Severity was increased in many rural injury circumstances. This, in part, reflects the high energy exchange in rural injury events [79,97,112,164]. An increase in injury severity was seen across all age groups, both sexes, all locations, and injury mechanisms [25,79,92,97,112,140,156,160,164]. All-cause injury in rural locations was more frequently seen in a single site on the body; however, it was more severe [48] (Table S6).
The morbidity of a rural injury was found to be increased when compared to metropolitan injury events, mainly due to access to services (Table S6). The hospital re-presentation (under 72 h) rate was found to be 5.5% higher for rural injury incidents than those occurring in major cities [51,88,134]. The lack of outpatient and specialty services in regional areas significantly impacts the ability of the local emergency department (ED) and, in turn, increases the burden of injury events on the healthcare system with increased hospital re-presentations [134].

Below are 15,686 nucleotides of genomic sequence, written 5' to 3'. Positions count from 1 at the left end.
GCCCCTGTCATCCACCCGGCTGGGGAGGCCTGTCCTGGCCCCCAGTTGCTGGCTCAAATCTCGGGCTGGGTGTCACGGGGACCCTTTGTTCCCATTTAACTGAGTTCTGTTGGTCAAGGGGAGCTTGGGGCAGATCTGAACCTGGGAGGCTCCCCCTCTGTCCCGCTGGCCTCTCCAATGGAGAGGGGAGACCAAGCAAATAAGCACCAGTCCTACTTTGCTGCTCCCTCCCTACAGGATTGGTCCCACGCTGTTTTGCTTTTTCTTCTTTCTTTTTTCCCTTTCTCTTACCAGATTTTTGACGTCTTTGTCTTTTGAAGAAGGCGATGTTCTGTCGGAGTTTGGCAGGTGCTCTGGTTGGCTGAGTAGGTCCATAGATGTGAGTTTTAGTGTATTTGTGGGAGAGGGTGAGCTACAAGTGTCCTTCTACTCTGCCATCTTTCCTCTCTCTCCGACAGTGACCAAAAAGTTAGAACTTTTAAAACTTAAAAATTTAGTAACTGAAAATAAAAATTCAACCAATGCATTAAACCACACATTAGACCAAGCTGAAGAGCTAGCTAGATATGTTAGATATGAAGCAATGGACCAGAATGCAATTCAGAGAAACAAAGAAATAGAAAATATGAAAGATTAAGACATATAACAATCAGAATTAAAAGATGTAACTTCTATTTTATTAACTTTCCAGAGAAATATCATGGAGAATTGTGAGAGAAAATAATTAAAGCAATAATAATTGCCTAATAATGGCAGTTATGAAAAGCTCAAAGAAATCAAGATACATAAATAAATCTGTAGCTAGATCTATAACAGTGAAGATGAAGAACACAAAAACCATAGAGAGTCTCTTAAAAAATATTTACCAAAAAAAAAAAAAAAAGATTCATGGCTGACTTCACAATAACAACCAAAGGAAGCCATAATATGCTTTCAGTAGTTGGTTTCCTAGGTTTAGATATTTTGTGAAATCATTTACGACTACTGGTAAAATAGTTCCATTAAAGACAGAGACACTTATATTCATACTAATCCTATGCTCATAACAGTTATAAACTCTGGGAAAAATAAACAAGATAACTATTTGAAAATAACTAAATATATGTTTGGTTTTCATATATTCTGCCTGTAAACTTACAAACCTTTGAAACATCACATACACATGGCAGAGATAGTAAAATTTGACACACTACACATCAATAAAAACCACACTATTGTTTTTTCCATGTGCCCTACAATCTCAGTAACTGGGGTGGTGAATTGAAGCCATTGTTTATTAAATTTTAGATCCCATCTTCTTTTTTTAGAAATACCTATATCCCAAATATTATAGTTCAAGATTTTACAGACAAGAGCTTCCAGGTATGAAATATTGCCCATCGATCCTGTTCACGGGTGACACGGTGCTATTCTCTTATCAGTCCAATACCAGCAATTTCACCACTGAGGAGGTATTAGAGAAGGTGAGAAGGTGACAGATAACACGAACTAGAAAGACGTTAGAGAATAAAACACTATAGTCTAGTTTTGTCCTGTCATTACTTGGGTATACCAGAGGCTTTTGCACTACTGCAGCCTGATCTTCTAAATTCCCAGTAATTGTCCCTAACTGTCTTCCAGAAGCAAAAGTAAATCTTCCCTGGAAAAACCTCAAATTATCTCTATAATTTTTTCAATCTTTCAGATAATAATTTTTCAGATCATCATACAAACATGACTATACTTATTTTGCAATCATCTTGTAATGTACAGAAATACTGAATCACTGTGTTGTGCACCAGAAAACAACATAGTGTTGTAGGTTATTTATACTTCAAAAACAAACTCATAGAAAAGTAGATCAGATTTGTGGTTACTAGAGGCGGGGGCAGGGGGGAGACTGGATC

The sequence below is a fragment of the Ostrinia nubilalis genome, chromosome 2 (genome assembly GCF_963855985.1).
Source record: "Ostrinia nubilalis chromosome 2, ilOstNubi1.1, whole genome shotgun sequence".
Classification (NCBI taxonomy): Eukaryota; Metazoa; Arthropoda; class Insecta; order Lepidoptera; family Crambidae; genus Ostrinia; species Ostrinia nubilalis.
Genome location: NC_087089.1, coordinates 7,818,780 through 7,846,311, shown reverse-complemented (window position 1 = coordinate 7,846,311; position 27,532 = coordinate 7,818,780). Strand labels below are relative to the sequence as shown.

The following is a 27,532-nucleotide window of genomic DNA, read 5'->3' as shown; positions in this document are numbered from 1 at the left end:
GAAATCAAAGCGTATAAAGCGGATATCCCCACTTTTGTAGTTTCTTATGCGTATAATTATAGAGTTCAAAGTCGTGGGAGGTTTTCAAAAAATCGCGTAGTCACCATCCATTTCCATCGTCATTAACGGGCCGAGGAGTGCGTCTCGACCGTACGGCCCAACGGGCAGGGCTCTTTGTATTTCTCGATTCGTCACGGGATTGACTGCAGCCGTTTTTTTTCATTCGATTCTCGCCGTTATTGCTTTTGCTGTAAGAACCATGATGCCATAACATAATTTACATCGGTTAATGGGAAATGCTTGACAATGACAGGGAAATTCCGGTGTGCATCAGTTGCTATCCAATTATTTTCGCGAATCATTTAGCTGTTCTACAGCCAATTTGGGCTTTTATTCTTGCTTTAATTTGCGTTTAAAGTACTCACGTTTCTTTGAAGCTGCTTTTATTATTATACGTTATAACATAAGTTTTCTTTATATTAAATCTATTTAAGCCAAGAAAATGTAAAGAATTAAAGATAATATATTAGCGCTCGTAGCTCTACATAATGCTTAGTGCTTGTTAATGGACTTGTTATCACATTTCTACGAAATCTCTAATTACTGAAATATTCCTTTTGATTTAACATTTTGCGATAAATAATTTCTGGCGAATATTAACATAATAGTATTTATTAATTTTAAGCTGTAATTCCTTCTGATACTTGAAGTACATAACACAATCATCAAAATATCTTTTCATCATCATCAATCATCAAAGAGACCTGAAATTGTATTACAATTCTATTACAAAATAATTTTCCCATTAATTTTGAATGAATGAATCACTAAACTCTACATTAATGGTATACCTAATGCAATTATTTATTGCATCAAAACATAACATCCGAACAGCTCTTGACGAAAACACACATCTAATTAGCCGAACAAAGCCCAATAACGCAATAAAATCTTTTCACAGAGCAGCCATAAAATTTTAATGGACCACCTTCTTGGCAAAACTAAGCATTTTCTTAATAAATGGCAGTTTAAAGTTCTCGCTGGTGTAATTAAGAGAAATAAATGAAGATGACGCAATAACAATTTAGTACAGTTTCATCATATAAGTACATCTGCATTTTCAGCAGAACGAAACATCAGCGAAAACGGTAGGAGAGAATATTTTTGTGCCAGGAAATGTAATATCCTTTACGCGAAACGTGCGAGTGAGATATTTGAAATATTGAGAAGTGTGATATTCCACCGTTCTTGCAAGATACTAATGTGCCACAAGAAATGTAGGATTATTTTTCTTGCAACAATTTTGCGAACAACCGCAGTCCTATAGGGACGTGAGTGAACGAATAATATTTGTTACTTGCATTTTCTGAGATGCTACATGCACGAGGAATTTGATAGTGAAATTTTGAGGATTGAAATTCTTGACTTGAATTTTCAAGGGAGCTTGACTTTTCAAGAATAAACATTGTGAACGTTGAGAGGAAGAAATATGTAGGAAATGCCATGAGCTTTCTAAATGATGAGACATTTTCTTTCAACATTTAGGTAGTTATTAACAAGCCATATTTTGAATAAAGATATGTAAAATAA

Time to definitive treatment was also found to be a risk factor for increased morbidity/mortality (Table S6). The median time between snake bite and first administration of antivenom was significantly greater in rural areas, with this interval not improving over a 10-year period [78]. Rural injuries had an increase in mortality when compared to major cities (major trauma), despite being adjusted for age, severity, and effect of time of treatment [28,92,158].

3.4. Quality Assessment